The United States Department of Labor has issued new rules governing overtime pay under the Fair Labor Standards Act (FLSA), effective December 1, 2016. The FLSA requires that covered employees be paid time-and-one-half for overtime hours in excess of 40 hours per week, unless the employee is exempt under specified criteria. The new rule increases the salary threshold for “highly compensated employees,” who need not be paid overtime, to $134,004 from its current level of $100,000. The new rule also more than doubles the salary threshold for the “white-collar exemption,” under which certain employees may be exempt if they perform executive, administrative, and professional duties, from $23,660 to $47,476. Going forward, the thresholds will be updated every three years.
Legislation that would postpone the implementation of the new rules for six months has been proposed and has passed the House of Representatives, but the administration has stated that the President will veto any delay if the issue reaches his desk.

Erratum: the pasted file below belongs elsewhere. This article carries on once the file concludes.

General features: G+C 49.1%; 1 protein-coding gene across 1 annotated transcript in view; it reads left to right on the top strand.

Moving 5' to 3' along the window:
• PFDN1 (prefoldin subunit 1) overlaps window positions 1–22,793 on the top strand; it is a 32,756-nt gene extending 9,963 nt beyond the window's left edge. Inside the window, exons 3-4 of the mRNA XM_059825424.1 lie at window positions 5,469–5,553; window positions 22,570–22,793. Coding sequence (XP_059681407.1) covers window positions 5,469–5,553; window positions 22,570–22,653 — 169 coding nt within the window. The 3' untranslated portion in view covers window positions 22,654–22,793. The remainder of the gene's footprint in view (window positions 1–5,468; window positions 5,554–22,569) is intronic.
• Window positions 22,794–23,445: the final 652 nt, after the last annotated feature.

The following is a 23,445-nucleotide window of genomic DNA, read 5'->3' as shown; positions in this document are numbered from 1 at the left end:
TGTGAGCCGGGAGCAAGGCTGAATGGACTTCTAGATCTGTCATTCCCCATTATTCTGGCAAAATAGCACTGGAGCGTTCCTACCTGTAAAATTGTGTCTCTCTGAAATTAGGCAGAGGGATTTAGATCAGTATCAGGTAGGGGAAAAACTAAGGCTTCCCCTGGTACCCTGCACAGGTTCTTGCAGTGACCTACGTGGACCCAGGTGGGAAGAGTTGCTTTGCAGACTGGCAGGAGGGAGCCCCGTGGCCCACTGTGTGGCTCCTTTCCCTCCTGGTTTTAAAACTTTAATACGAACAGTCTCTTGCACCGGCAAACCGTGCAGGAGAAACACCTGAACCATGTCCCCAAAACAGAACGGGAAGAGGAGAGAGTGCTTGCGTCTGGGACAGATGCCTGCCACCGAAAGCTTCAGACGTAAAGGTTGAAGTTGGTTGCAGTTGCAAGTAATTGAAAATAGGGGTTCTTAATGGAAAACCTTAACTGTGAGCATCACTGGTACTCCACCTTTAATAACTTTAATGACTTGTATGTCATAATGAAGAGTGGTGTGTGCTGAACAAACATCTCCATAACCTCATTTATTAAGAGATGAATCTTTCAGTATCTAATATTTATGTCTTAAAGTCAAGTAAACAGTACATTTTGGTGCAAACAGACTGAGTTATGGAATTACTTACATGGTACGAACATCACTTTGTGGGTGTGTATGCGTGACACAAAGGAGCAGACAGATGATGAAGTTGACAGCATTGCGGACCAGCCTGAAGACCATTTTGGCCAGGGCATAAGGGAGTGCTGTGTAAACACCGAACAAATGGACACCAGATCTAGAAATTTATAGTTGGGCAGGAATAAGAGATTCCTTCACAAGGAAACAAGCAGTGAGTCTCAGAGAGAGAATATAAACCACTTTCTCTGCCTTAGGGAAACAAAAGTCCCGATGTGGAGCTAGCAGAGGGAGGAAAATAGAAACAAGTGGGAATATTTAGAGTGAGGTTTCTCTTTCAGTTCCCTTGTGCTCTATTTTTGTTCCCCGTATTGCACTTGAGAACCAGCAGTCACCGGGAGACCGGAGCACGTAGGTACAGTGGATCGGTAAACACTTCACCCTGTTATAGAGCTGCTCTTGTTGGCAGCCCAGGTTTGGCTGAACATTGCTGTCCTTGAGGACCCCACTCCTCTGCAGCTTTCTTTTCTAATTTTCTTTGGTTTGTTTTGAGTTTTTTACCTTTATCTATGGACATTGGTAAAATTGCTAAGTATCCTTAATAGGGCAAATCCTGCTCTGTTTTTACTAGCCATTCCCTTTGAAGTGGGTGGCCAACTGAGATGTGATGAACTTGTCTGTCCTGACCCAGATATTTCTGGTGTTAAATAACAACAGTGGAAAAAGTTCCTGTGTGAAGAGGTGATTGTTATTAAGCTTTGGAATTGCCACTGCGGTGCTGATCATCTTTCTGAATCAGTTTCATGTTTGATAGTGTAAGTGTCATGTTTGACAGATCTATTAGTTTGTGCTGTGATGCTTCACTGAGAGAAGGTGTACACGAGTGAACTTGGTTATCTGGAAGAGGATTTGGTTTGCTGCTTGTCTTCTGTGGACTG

Because the wage-and-hour laws are complex and subject to detailed regulations, and an employer’s liability for failing to pay required overtime can be serious and sometimes ruinous, employers with questions about their worktime-calculation procedures or overtime policies should discuss their situations with qualified employment counsel.